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 »  Abstract
 » Introduction
 »  Materials and Me...
 » Results
 » Discussion
 » Acknowledgements
 »  References
 »  Article Figures
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 Table of Contents    
RESEARCH ARTICLE
Year : 2013  |  Volume : 45  |  Issue : 4  |  Page : 359-364
 

Anticoagulant effect of Huisheng oral solution in a rat model of thrombosis


1 Department of Critical Care Medicine, First Affiliated Hospital of Chinese PLA General Hospital, Beijing-100 048, China
2 Chengdu Diaotianfu Pharm., Chengdu, 610041, China
3 Department of Laboratory Medicine, First Affiliated Hospital of Chinese PLA General Hospital, Beijing-100 048, China

Date of Submission21-Sep-2012
Date of Decision25-Mar-2013
Date of Acceptance23-Apr-2013
Date of Web Publication15-Jul-2013

Correspondence Address:
Qun Deng
Department of Critical Care Medicine, First Affiliated Hospital of Chinese PLA General Hospital, Beijing-100 048
China
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Source of Support: None, Conflict of Interest: None


DOI: 10.4103/0253-7613.115018

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 » Abstract 

Objective: To investigate whether Huisheng Oral Solution has an anticoagulant effect in a rat model of thrombosis.
Materials and Methods: A total of 40 male SD rats were equally and randomly divided into four groups: blank group, model group, and two treatment groups (A and B). Rats were subcutaneously injected with carrageenan to induce thrombosis. Rats in the treatment group A were intragastrically administered with Huisheng Oral Solution at a dose of 2 ml/100 g body weight (once per 8 hours), 72 hours after carrageenan injection, while those in the treatment group B were administered with Huisheng Oral Solution both 72 hours before and after induction of thrombosis. Blood samples were collected 24, 48, and 72 hours after carrageenan injection for measurements of prothrombin time (PT), activated partial thromboplastin time (APTT), international normalized ratio (INR), fibrinogen (FIB), prothrombin activity (PTA), platelets (PLT), fibrin degradation products (FDPs), and D-dimer. Lung, liver, and mesentery samples were taken 72 hours after carrageenan injection for histopathological analysis. The numbers of microthrombi in sections of different tissue samples were counted under a microscope. Blood parameters among each group were compared using the Welch test, the Kruskal-Wallis test, or the SNK test after testing for normality, while the number of microthrombi was compared using the Bonferroni test.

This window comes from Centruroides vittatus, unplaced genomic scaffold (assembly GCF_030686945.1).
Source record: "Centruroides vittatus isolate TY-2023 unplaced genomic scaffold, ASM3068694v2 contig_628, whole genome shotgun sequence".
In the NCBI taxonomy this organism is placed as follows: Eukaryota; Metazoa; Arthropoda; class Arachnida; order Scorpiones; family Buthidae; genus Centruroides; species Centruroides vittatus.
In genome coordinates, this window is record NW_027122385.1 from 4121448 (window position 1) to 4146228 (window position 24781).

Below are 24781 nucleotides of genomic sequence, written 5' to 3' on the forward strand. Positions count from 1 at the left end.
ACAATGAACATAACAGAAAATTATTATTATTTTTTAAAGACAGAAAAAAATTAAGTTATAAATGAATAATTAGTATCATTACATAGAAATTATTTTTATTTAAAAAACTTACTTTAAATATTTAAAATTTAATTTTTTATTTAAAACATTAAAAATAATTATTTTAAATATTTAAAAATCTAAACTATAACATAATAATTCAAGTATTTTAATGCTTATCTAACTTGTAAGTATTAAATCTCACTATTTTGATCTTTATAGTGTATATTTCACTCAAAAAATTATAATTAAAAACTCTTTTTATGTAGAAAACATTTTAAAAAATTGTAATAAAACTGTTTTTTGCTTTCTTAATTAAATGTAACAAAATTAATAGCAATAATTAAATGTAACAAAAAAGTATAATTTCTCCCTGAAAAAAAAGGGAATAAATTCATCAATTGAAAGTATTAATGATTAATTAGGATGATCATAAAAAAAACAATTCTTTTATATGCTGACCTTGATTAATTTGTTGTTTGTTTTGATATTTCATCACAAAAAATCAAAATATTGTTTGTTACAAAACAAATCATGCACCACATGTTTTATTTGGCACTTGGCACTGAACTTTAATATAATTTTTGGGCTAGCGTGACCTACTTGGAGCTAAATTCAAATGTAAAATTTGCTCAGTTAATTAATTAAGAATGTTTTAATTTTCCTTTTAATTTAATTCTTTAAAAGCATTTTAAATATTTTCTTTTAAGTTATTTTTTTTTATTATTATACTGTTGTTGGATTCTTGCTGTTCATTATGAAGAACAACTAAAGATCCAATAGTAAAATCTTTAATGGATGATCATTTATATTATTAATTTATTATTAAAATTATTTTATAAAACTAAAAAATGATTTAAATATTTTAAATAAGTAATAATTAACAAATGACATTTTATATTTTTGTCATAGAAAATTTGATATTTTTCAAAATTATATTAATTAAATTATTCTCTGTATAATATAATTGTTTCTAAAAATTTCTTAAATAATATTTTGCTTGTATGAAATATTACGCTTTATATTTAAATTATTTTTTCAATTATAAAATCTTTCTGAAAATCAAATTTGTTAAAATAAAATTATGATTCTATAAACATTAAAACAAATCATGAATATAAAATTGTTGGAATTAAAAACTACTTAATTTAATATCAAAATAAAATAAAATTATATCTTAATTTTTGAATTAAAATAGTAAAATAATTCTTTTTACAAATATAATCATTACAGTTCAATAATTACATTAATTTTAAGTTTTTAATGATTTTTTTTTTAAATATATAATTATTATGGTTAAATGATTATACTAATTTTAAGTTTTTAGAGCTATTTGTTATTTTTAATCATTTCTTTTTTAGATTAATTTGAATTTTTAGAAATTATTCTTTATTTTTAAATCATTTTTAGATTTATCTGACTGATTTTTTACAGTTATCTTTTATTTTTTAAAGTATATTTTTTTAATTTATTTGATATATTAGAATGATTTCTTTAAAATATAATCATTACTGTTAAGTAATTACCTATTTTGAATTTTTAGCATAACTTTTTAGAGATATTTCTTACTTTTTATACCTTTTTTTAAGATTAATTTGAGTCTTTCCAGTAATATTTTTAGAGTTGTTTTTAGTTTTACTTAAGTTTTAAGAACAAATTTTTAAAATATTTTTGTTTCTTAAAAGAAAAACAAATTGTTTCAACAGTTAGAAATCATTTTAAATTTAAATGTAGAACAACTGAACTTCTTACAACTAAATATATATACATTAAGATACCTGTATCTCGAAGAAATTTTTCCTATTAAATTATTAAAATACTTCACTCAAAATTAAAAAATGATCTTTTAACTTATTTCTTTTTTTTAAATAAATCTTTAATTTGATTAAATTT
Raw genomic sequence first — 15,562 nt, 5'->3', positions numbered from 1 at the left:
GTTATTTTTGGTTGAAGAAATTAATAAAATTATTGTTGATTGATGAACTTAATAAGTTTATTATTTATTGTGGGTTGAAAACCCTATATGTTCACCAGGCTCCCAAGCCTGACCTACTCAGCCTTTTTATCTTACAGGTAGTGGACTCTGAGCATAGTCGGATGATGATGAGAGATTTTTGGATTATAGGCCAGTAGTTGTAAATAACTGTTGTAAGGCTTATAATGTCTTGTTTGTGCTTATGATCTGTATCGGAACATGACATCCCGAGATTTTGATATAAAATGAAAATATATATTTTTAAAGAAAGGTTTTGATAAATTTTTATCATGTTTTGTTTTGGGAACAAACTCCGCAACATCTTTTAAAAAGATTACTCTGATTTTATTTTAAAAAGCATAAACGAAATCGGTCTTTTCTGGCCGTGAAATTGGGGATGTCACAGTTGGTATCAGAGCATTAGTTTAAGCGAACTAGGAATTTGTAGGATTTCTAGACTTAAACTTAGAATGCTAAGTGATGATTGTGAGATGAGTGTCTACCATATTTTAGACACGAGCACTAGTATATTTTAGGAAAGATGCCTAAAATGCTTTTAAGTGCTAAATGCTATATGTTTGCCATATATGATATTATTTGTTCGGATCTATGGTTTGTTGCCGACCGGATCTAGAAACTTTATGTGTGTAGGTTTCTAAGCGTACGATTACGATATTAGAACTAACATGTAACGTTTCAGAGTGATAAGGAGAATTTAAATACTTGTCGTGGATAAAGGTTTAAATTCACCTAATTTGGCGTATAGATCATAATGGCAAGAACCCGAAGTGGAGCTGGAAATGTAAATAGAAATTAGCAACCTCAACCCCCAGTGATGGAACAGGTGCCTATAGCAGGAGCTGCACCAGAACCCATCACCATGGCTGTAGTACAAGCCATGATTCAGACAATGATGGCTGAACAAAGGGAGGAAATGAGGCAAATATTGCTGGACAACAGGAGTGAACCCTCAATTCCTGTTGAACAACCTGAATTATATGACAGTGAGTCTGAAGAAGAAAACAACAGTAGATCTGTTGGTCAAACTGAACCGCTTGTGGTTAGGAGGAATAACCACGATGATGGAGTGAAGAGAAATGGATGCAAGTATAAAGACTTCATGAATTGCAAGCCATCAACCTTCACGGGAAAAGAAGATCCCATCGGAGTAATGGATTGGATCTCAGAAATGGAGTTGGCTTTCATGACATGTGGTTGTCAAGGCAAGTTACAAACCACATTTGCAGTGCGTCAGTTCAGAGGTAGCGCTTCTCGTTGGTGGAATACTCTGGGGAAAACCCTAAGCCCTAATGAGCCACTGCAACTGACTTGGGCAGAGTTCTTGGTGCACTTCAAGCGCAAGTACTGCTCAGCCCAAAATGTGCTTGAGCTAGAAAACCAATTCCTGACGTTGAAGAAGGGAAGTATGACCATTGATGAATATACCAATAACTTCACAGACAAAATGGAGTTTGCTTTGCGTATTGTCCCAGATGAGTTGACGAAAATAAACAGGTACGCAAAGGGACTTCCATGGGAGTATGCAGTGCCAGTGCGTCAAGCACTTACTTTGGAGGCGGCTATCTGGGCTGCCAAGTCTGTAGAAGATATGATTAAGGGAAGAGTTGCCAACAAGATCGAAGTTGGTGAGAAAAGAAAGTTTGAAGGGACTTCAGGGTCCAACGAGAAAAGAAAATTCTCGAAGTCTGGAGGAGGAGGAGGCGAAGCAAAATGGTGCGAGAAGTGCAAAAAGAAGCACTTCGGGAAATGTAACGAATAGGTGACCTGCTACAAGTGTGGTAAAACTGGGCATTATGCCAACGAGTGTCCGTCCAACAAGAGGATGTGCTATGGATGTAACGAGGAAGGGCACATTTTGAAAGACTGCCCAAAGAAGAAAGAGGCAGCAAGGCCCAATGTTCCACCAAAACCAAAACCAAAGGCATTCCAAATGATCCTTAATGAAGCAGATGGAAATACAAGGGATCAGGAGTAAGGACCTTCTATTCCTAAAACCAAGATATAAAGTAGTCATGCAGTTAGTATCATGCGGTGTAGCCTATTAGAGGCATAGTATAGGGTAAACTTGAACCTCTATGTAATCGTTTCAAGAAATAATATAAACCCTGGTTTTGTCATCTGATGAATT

Results: Compared to those in the model group, PT, APTT, and INR were significantly prolonged or increased while FIB was significantly reduced at the majority of time points in the two treatment groups (P < 0.05 for all). The levels of FDPs and D-dimer and PLT counts at the majority of time points were significantly lower (P < 0.05 for all), and the numbers of microthrombi in lung, liver, and mesentery samples were significantly decreased (P < 0.05 for all) in the two treatment groups. The above parameters at the majority of time points showed no significant differences between the two treatment groups.
Conclusions: Huisheng Oral Solution can significantly improve coagulation parameters, fibrinolysis parameters, and PLT count, and reduce blood hypercoagulability and microthrombosis, suggesting that Huisheng Oral Solution has an anticoagulant effect in a rat model of thrombosis.


Keywords: Fibrinolysis, Huisheng Oral Solution, hypercoagulable state, microthrombus, thrombosis


How to cite this article:
Liu SQ, Guo JY, Du J, Deng Q, He ZJ, Lin HY, Lei SH. Anticoagulant effect of Huisheng oral solution in a rat model of thrombosis. Indian J Pharmacol 2013;45:359-64

How to cite this URL:
Liu SQ, Guo JY, Du J, Deng Q, He ZJ, Lin HY, Lei SH. Anticoagulant effect of Huisheng oral solution in a rat model of thrombosis. Indian J Pharmacol [serial online] 2013 [cited 2019 Oct 19];45:359-64. Available from: http://www.ijp-online.com/text.asp?2013/45/4/359/115018



 » Introduction Top


Environmental pollution and population aging in modern society have greatly increased the incidence of malignant tumors and other diseases. Many patients with malignant tumors are in a hypercoagulable state. Venous thromboembolism, pulmonary embolism, and mild disseminated intravascular coagulation (DIC) are common manifestations of a hypercoagulable state. [1],[2] Studies have shown that the incidence of venous thromboembolism and pulmonary embolism in patients with malignant tumors is approximately 1.5%. [3] About 25% of patients with thromboembolic diseases have malignant tumors. [4]